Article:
Start Date: January 16, 2016
End Date: January 18, 2016
Venue: Zayed University, Dubai Campus, Academic City, Dubai, UAE
Workshop A: Developing Young and Established Journals – Management Planning
By the end of this workshop editors should have an outline plan for developing their journal to increase visibility, quality and impact.
This workshop is aimed at editors already experienced in managing their journal (whether a recently-launched journal or a well-established one). This is a high level workshop aimed at editors who are able to propose development plans for their own journal.
This workshop is highly interactive and requires participants to contribute to discussions and work on their own development plans. Some participants may find it helpful to attend with a colleague to facilitate development of a useful plan for their own journal.
Participants should have at least 12 month’s experience of editing a journal and be sufficiently knowledgeable of the working of their journal to develop a development plan.
1. Defining your objectives
– Aims and scope
– Goals and vision
2. Getting the basics right – meeting international standards
– Peer review
– Author guidelines
– Presentation and publication
– Conforming to international publishing initiatives (e.g. archiving)
3. Building a plan
– Objectives, goals, activities
Workshop B: Managing Quality – Supporting Authors and Peer Review
B-1: Managing Quality Control – Peer Review
By the end of this workshop participants will understand how to optimize peer review to achieve effective quality control of scholarly publications. Editors will be able to select and implement the right system for their publications to ensure high quality and minimize problems. Reviewers will understand the process and how to ensure their contributions meet the needs of editors. Authors will understand what happens to their manuscripts after submission.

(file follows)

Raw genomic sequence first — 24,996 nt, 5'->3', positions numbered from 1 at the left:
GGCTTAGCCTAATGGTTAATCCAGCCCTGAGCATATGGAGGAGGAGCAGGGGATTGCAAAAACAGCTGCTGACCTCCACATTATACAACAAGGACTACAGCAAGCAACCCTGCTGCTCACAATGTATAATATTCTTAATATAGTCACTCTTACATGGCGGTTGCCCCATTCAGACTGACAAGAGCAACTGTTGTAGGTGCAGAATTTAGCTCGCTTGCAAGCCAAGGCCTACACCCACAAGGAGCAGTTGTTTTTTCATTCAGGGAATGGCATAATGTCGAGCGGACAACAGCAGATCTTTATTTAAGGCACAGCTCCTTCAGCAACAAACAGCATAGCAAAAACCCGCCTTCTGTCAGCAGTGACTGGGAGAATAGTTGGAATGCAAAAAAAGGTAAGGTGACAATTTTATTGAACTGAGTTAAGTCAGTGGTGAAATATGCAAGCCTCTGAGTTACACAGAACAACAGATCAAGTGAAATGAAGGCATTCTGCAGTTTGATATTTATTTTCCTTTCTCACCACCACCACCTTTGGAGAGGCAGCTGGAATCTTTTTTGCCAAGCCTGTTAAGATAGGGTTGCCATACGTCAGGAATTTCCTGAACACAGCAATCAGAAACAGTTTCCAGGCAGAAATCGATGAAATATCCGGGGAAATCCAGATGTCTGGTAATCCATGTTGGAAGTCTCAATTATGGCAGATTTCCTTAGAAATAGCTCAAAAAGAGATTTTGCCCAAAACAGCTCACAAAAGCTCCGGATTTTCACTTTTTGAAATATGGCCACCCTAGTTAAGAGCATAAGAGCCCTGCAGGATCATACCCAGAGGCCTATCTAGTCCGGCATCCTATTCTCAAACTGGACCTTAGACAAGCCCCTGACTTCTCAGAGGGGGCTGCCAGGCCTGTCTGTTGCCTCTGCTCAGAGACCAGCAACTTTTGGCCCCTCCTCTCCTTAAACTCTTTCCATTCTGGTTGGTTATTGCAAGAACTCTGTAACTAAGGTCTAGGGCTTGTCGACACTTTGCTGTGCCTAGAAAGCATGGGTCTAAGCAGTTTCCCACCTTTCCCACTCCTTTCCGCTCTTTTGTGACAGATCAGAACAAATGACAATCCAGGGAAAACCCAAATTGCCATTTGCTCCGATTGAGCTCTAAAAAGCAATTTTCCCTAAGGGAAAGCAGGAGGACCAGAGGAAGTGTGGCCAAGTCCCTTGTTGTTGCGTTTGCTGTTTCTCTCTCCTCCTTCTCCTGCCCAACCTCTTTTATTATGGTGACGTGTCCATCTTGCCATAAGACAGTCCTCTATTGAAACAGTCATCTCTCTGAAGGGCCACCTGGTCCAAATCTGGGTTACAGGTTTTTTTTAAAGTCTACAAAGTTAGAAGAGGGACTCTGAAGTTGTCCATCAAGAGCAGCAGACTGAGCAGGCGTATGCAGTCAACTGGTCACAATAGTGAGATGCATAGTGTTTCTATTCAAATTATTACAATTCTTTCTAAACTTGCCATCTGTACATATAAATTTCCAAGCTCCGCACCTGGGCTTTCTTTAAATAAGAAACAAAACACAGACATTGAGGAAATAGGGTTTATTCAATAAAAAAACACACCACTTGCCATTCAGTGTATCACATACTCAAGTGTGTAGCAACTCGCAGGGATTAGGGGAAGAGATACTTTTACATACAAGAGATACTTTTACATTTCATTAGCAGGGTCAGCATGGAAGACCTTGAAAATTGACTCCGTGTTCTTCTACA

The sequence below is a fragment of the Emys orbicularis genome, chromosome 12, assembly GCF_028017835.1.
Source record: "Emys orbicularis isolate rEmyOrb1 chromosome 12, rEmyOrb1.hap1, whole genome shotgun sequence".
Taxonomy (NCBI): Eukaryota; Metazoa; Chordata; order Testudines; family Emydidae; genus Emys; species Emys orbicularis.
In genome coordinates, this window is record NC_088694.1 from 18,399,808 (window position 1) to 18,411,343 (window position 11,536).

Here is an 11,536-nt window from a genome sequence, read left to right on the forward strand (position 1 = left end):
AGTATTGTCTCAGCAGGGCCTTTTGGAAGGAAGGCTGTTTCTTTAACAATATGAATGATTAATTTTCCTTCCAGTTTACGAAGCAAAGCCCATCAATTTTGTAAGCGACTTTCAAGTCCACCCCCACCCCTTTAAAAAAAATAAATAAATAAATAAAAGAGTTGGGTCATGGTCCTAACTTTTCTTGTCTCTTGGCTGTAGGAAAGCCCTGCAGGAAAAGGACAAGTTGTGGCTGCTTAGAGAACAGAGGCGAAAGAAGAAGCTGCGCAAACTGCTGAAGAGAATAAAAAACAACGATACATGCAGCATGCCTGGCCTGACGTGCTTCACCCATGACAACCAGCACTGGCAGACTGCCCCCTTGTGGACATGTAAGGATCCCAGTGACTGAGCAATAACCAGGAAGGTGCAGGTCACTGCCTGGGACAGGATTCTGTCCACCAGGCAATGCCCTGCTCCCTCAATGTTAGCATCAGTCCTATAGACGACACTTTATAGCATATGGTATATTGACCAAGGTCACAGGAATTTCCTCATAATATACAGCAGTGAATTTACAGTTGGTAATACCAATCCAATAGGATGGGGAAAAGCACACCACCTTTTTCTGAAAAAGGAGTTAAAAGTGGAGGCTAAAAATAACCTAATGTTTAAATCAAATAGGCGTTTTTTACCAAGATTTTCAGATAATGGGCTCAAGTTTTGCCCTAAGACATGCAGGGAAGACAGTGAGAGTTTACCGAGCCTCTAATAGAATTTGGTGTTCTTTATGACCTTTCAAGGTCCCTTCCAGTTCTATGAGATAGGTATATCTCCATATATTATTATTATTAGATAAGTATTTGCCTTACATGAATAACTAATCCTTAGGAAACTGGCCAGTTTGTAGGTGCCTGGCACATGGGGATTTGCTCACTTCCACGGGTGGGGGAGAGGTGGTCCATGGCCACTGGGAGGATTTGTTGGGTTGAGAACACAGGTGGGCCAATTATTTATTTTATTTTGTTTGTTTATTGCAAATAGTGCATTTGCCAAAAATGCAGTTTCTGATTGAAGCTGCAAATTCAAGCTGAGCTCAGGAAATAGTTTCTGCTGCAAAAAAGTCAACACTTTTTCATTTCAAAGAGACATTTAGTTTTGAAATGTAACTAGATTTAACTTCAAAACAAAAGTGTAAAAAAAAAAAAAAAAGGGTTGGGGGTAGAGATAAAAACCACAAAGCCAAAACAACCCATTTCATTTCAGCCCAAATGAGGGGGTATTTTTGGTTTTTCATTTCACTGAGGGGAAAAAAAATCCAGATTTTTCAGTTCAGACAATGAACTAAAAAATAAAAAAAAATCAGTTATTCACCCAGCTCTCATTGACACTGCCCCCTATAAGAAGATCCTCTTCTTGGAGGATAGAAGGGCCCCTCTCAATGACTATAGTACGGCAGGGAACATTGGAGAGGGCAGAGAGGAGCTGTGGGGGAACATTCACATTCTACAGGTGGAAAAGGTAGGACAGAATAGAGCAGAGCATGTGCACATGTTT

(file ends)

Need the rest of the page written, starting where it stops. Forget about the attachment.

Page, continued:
The main target for this workshop are journal editors who manage peer review of submissions to their journal. The workshop will also provide reviewers and authors with insights into the peer review system and ensure that they maximize their participation and minimize the problems.
Participants should have an understanding of scholarly publishing and peer review, but no in-depth understand is required.
1. Peer review systems
– Different peer review methods
– What should (and what need not) be reviewed
– Finding and selecting reviewers
– Ethical issues associated with peer review
2. Supporting reviewers
– Guidelines, advice
– Communication, expectations
– Rewarding reviewers
– Standard letters and instructions
– Record keeping
– Timings, feedback
4. Using reviewers and reviewer reports
– How to use reviewer reports
– Making a publication decision
– Understanding the limitations of review
– Making the best use of the community of reviewers
B-2: Getting the Best Content – Working with Authors
By the end of this workshop editors should be more confident in using strategies to improve the quality of content submitted to, and published by, their journal.
This workshop will be ideal for both novice and experienced editors. Those experienced in editing will be able to re-evaluate their current strategies for dealing with authors, and learn new tricks for improving the quality of submissions. New editors will learn how and why they need to support authors. Authors may also find the workshop of use as they will learn what editors are looking for, and how to improve their articles in their chance of successful publication.
Participants should be familiar with the scholarly publication process.
1. Types of content, what to publish to raise impact and interest
– Original research, review articles, editorials, case studies, opinions, book reviews, etc.
– Themed issues
2. Commissioning content – good practice
– Finding content and authors
– Networking, networking, networking
– To review or not to review
3. Author instructions and guidance
– What makes a good article
– What guidance to provide to authors
– Supporting new authors
– Anticipating and avoiding problems
4. Good practice
– Administration, communication, timing
– Online submission systems
– Record keeping and reporting
– Making the best of the community of authors